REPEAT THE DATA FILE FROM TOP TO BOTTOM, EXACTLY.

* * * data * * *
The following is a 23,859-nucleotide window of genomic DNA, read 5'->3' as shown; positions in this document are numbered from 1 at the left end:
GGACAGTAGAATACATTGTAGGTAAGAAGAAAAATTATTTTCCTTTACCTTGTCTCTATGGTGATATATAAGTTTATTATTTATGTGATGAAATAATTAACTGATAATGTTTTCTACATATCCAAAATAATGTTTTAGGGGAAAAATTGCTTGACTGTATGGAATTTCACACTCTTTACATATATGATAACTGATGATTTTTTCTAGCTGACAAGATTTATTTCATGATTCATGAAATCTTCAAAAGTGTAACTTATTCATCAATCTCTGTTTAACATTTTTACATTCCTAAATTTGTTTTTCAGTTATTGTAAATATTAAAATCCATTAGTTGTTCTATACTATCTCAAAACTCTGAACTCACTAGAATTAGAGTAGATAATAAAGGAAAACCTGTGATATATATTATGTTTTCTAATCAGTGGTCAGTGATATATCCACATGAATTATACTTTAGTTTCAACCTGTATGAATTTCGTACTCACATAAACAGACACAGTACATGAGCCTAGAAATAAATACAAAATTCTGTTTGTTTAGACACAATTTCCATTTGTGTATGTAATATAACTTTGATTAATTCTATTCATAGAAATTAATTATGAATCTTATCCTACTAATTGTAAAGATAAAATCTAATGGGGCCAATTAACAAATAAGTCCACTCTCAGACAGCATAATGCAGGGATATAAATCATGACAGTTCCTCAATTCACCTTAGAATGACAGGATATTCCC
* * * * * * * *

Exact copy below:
The following is a 23,859-nucleotide window of genomic DNA, read 5'->3' as shown; positions in this document are numbered from 1 at the left end:
GGACAGTAGAATACATTGTAGGTAAGAAGAAAAATTATTTTCCTTTACCTTGTCTCTATGGTGATATATAAGTTTATTATTTATGTGATGAAATAATTAACTGATAATGTTTTCTACATATCCAAAATAATGTTTTAGGGGAAAAATTGCTTGACTGTATGGAATTTCACACTCTTTACATATATGATAACTGATGATTTTTTCTAGCTGACAAGATTTATTTCATGATTCATGAAATCTTCAAAAGTGTAACTTATTCATCAATCTCTGTTTAACATTTTTACATTCCTAAATTTGTTTTTCAGTTATTGTAAATATTAAAATCCATTAGTTGTTCTATACTATCTCAAAACTCTGAACTCACTAGAATTAGAGTAGATAATAAAGGAAAACCTGTGATATATATTATGTTTTCTAATCAGTGGTCAGTGATATATCCACATGAATTATACTTTAGTTTCAACCTGTATGAATTTCGTACTCACATAAACAGACACAGTACATGAGCCTAGAAATAAATACAAAATTCTGTTTGTTTAGACACAATTTCCATTTGTGTATGTAATATAACTTTGATTAATTCTATTCATAGAAATTAATTATGAATCTTATCCTACTAATTGTAAAGATAAAATCTAATGGGGCCAATTAACAAATAAGTCCACTCTCAGACAGCATAATGCAGGGATATAAATCATGACAGTTCCTCAATTCACCTTAGAATGACAGGATATTCCC